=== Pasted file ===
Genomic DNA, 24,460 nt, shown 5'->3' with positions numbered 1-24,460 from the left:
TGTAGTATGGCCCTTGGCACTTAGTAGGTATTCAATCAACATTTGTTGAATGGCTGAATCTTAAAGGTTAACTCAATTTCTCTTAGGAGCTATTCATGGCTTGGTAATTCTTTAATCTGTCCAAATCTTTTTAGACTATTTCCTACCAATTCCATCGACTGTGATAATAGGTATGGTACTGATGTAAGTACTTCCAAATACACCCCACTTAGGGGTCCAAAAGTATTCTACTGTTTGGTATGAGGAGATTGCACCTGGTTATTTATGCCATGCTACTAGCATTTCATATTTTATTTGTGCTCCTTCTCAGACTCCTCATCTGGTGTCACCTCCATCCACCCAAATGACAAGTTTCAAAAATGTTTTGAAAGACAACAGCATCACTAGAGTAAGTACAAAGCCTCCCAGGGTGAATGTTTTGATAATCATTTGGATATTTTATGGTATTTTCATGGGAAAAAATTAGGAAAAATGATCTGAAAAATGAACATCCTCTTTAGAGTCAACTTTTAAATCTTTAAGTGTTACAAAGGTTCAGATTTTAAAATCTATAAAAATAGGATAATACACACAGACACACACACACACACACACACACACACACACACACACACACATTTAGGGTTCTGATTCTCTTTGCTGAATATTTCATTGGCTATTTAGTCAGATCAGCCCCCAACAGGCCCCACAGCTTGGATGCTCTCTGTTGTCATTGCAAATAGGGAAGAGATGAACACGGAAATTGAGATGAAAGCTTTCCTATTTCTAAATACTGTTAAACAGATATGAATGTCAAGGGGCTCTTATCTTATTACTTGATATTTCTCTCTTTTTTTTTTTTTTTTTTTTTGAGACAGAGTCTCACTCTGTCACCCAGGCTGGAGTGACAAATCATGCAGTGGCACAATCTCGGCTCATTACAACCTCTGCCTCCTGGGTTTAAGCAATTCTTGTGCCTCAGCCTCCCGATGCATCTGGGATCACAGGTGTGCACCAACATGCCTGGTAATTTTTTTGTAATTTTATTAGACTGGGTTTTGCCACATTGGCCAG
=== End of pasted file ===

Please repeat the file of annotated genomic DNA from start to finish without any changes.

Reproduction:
Genomic DNA, 24,460 nt, shown 5'->3' with positions numbered 1-24,460 from the left:
TGTAGTATGGCCCTTGGCACTTAGTAGGTATTCAATCAACATTTGTTGAATGGCTGAATCTTAAAGGTTAACTCAATTTCTCTTAGGAGCTATTCATGGCTTGGTAATTCTTTAATCTGTCCAAATCTTTTTAGACTATTTCCTACCAATTCCATCGACTGTGATAATAGGTATGGTACTGATGTAAGTACTTCCAAATACACCCCACTTAGGGGTCCAAAAGTATTCTACTGTTTGGTATGAGGAGATTGCACCTGGTTATTTATGCCATGCTACTAGCATTTCATATTTTATTTGTGCTCCTTCTCAGACTCCTCATCTGGTGTCACCTCCATCCACCCAAATGACAAGTTTCAAAAATGTTTTGAAAGACAACAGCATCACTAGAGTAAGTACAAAGCCTCCCAGGGTGAATGTTTTGATAATCATTTGGATATTTTATGGTATTTTCATGGGAAAAAATTAGGAAAAATGATCTGAAAAATGAACATCCTCTTTAGAGTCAACTTTTAAATCTTTAAGTGTTACAAAGGTTCAGATTTTAAAATCTATAAAAATAGGATAATACACACAGACACACACACACACACACACACACACACACACACACACACACATTTAGGGTTCTGATTCTCTTTGCTGAATATTTCATTGGCTATTTAGTCAGATCAGCCCCCAACAGGCCCCACAGCTTGGATGCTCTCTGTTGTCATTGCAAATAGGGAAGAGATGAACACGGAAATTGAGATGAAAGCTTTCCTATTTCTAAATACTGTTAAACAGATATGAATGTCAAGGGGCTCTTATCTTATTACTTGATATTTCTCTCTTTTTTTTTTTTTTTTTTTTTGAGACAGAGTCTCACTCTGTCACCCAGGCTGGAGTGACAAATCATGCAGTGGCACAATCTCGGCTCATTACAACCTCTGCCTCCTGGGTTTAAGCAATTCTTGTGCCTCAGCCTCCCGATGCATCTGGGATCACAGGTGTGCACCAACATGCCTGGTAATTTTTTTGTAATTTTATTAGACTGGGTTTTGCCACATTGGCCAG